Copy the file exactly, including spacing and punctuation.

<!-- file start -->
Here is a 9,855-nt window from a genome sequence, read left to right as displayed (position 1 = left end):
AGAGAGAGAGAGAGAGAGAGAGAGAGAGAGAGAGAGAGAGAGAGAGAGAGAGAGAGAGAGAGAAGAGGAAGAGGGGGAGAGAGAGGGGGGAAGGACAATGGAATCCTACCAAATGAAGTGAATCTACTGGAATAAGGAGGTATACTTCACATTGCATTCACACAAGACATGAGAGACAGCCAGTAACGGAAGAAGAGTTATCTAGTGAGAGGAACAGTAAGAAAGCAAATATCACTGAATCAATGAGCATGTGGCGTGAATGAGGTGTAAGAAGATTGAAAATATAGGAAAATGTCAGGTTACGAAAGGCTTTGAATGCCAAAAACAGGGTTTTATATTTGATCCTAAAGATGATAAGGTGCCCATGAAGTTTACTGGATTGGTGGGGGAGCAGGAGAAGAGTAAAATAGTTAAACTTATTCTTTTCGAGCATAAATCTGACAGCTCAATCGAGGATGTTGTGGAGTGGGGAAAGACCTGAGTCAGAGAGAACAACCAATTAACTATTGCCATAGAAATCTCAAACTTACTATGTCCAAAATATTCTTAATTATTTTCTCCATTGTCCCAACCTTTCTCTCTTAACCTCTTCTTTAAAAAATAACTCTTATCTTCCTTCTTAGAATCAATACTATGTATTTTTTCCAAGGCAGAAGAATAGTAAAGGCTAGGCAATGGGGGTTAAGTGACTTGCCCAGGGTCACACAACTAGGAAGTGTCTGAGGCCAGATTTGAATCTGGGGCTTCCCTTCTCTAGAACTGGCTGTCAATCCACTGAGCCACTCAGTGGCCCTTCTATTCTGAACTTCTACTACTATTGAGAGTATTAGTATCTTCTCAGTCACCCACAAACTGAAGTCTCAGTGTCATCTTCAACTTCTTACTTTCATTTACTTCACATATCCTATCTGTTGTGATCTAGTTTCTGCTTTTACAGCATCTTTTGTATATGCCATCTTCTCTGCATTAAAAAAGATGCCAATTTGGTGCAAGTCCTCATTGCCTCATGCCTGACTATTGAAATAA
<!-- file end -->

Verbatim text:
Here is a 9,855-nt window from a genome sequence, read left to right as displayed (position 1 = left end):
AGAGAGAGAGAGAGAGAGAGAGAGAGAGAGAGAGAGAGAGAGAGAGAGAGAGAGAGAGAGAGAAGAGGAAGAGGGGGAGAGAGAGGGGGGAAGGACAATGGAATCCTACCAAATGAAGTGAATCTACTGGAATAAGGAGGTATACTTCACATTGCATTCACACAAGACATGAGAGACAGCCAGTAACGGAAGAAGAGTTATCTAGTGAGAGGAACAGTAAGAAAGCAAATATCACTGAATCAATGAGCATGTGGCGTGAATGAGGTGTAAGAAGATTGAAAATATAGGAAAATGTCAGGTTACGAAAGGCTTTGAATGCCAAAAACAGGGTTTTATATTTGATCCTAAAGATGATAAGGTGCCCATGAAGTTTACTGGATTGGTGGGGGAGCAGGAGAAGAGTAAAATAGTTAAACTTATTCTTTTCGAGCATAAATCTGACAGCTCAATCGAGGATGTTGTGGAGTGGGGAAAGACCTGAGTCAGAGAGAACAACCAATTAACTATTGCCATAGAAATCTCAAACTTACTATGTCCAAAATATTCTTAATTATTTTCTCCATTGTCCCAACCTTTCTCTCTTAACCTCTTCTTTAAAAAATAACTCTTATCTTCCTTCTTAGAATCAATACTATGTATTTTTTCCAAGGCAGAAGAATAGTAAAGGCTAGGCAATGGGGGTTAAGTGACTTGCCCAGGGTCACACAACTAGGAAGTGTCTGAGGCCAGATTTGAATCTGGGGCTTCCCTTCTCTAGAACTGGCTGTCAATCCACTGAGCCACTCAGTGGCCCTTCTATTCTGAACTTCTACTACTATTGAGAGTATTAGTATCTTCTCAGTCACCCACAAACTGAAGTCTCAGTGTCATCTTCAACTTCTTACTTTCATTTACTTCACATATCCTATCTGTTGTGATCTAGTTTCTGCTTTTACAGCATCTTTTGTATATGCCATCTTCTCTGCATTAAAAAAGATGCCAATTTGGTGCAAGTCCTCATTGCCTCATGCCTGACTATTGAAATAA